Watershed Landcare is seeking expressions of interest (EOI) from landholders in our region for funding to conduct on-ground works to increase the extent and quality of remnant Box Gum Grassy Woodland on the land they manage. Eligible activities include:
fencing around mature, isolated paddock trees and remnant native vegetation clusters
fencing to enable changed grazing management intended to allow natural regeneration of woodland vegetation spp.
in-fill planting, especially to increase diversity of understory spp.
revegetation activities to improve landscape connectivity
any other activities that protect or enhance White Box, Yellow Box, Blakely’s Red Gum Grassy Box Woodland and Derived Grassland, especially novel and innovative approaches
Total funding of $7,000 is available each year from 2019-2022. Project funding can be utilised to contribute to materials and/or labour with applicants required to provide a 30% in-kind contribution (labour or materials) to the project.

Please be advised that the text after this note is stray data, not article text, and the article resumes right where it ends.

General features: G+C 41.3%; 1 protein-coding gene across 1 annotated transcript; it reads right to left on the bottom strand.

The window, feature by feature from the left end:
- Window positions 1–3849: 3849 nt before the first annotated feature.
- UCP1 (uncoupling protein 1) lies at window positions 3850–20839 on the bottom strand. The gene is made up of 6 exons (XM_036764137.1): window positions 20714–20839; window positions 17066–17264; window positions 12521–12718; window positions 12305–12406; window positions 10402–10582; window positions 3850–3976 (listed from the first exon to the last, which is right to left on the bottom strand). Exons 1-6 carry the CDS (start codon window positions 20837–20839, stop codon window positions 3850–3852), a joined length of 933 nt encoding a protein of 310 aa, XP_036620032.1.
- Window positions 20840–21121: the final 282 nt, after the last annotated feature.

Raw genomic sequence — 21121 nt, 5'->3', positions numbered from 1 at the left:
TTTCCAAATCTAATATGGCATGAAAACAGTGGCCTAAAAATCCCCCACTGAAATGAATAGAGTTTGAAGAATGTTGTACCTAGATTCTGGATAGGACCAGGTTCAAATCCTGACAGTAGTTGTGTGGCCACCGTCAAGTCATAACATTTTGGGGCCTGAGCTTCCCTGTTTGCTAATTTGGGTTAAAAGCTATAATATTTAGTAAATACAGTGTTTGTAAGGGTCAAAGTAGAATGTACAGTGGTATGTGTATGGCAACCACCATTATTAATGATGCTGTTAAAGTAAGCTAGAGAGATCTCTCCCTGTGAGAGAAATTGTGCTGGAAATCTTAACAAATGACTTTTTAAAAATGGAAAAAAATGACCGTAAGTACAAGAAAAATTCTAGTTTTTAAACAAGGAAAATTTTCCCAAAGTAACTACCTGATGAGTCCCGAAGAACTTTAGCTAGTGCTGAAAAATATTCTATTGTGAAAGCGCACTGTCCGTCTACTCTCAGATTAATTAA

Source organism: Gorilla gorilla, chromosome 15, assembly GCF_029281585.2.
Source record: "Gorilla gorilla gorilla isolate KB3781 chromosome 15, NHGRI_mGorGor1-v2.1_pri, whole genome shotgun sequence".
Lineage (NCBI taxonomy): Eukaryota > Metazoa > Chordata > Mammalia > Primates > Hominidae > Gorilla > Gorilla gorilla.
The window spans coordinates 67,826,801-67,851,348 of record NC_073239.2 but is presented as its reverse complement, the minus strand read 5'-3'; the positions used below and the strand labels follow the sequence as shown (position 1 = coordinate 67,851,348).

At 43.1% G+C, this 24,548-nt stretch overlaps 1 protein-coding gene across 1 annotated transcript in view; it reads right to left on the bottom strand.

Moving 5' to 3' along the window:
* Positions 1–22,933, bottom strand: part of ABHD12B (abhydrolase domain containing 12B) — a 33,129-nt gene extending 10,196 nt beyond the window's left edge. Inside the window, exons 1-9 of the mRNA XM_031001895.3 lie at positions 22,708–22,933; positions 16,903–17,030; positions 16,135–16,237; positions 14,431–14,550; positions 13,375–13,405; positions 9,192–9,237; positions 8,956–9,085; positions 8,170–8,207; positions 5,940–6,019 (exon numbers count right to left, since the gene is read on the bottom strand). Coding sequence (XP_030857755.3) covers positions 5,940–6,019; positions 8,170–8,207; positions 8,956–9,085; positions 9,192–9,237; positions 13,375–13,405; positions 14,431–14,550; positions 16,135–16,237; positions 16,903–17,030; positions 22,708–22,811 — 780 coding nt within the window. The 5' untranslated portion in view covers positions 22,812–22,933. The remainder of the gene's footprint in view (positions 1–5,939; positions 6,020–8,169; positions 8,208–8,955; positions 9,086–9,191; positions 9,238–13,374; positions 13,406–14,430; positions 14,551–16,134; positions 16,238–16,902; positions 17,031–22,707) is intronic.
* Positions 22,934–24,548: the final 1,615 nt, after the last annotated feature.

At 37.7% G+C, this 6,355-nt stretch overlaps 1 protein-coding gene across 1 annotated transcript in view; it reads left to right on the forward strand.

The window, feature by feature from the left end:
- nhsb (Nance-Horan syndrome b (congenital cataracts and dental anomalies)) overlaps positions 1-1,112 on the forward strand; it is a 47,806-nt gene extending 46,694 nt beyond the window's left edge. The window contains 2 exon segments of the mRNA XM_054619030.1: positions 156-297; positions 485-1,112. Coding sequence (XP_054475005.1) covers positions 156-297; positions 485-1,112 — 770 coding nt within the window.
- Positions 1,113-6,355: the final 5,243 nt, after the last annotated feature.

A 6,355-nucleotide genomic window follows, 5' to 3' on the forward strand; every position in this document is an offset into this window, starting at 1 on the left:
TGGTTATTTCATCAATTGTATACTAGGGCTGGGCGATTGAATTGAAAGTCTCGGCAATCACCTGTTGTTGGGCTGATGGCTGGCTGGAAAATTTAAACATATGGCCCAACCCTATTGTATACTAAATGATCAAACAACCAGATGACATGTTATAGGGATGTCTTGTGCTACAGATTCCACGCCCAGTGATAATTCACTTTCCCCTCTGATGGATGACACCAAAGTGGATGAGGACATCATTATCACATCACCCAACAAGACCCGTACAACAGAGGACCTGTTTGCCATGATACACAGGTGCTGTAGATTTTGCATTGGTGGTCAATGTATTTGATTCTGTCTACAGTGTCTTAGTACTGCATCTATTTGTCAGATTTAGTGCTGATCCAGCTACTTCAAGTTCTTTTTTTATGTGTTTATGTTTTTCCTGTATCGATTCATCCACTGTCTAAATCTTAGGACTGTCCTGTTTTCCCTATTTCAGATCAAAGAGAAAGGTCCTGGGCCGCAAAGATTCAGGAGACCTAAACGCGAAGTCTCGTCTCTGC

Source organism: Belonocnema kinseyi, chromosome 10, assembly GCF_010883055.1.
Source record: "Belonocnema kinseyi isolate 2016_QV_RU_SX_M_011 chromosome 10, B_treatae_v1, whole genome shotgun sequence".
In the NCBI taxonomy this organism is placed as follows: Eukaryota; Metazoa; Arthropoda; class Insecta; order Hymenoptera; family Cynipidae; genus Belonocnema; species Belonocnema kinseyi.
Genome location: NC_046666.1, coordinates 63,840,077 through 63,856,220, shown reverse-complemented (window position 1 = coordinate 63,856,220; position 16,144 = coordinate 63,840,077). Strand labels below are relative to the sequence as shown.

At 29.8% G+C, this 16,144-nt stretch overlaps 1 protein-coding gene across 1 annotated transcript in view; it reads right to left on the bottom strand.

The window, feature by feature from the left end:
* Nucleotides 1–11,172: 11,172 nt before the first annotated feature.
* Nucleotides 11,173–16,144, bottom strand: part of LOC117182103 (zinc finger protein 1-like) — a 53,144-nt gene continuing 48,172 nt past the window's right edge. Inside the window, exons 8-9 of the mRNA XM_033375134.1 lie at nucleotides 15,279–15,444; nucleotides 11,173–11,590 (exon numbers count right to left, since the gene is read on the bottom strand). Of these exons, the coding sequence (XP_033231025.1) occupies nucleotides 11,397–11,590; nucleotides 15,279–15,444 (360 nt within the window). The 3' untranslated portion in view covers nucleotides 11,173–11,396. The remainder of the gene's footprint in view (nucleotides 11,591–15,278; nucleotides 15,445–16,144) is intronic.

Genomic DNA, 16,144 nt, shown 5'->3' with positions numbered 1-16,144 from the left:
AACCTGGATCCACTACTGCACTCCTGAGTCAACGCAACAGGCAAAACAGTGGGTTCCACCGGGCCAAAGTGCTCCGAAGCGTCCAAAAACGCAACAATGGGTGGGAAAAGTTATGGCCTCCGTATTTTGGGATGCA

Applications for staged projects will be supported. For example you can apply for a 3 year project to conduct fencing in year 1, site preparation in year 2 and in-fill planting in year 3.
Species protected must form part of a White Box, Yellow Box, Blakely’s Red Gum Grassy Box Woodland endangered ecological community (contact us if you’re not sure – we’re happy to help!).
Areas for the protection of single remnant trees are to be a minimum of 30 m x 30 m.
Fencing must be constructed with new materials and managed in a stock-proof condition for the duration of contract.
Conventional fencing must be a minimum of 6 lines, electric fencing a minimum of 3 lines. You should avoid using barbed wire where possible and replace it with plain wire for the top two and lowest strands (this is to ensure safe passage for native wildlife).
Fencing is to be outside the drip line of the existing trees to prevent damage to the root system of the tree and to limit damage to fences from falling limbs
Grazing is to be excluded for a minimum of 4 years, total exclusion is encouraged.
Other/ additional requirements
Additional tree tubestock is not required to be planted where it is considered large remnant trees will naturally regenerate once grazing and stock camp pressure is removed, however enhancement with shrubs and groundcover is encouraged where possible.
Bush rock, dead standing and fallen timber are required to be retained as they are important habitat features. Movement of fallen timber within the site is permitted if it presents a hazard but it should not be destroyed.
Pest animals and exotic plants on the project site must be controlled for the duration of the agreement.